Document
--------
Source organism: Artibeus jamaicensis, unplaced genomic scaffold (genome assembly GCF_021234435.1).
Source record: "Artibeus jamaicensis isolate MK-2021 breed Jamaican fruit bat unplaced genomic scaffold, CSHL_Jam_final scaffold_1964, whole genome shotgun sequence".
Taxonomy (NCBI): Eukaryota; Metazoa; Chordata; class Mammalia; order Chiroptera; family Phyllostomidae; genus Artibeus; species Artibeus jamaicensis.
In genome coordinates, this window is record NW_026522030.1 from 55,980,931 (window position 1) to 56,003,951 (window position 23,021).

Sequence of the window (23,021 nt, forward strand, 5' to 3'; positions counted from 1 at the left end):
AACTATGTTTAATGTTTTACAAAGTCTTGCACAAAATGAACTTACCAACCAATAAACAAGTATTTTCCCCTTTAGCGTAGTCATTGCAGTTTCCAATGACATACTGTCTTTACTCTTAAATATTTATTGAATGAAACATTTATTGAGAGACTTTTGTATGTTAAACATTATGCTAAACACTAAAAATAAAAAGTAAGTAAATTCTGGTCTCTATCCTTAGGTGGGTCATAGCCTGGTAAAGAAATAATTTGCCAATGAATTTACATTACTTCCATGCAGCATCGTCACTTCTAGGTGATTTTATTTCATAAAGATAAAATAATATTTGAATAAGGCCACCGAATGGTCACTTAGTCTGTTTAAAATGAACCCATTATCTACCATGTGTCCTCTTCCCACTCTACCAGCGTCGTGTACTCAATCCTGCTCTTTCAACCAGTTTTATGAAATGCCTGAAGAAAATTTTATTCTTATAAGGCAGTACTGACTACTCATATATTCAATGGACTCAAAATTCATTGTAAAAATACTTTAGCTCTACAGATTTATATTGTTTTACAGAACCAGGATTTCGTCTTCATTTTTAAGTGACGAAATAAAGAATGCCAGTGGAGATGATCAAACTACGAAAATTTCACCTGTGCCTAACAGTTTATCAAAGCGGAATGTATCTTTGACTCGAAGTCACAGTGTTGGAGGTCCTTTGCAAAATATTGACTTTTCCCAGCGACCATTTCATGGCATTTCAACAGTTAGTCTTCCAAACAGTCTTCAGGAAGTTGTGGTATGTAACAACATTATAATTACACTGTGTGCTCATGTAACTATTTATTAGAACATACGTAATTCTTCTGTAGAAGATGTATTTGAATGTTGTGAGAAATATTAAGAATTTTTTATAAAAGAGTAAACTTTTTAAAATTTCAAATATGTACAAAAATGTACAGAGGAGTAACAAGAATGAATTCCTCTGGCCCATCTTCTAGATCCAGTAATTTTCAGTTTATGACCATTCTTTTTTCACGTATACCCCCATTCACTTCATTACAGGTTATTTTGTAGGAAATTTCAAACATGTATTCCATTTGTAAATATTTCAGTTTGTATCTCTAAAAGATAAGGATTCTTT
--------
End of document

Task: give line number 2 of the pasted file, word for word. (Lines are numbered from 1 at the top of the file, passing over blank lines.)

Source record: "Artibeus jamaicensis isolate MK-2021 breed Jamaican fruit bat unplaced genomic scaffold, CSHL_Jam_final scaffold_1964, whole genome shotgun sequence".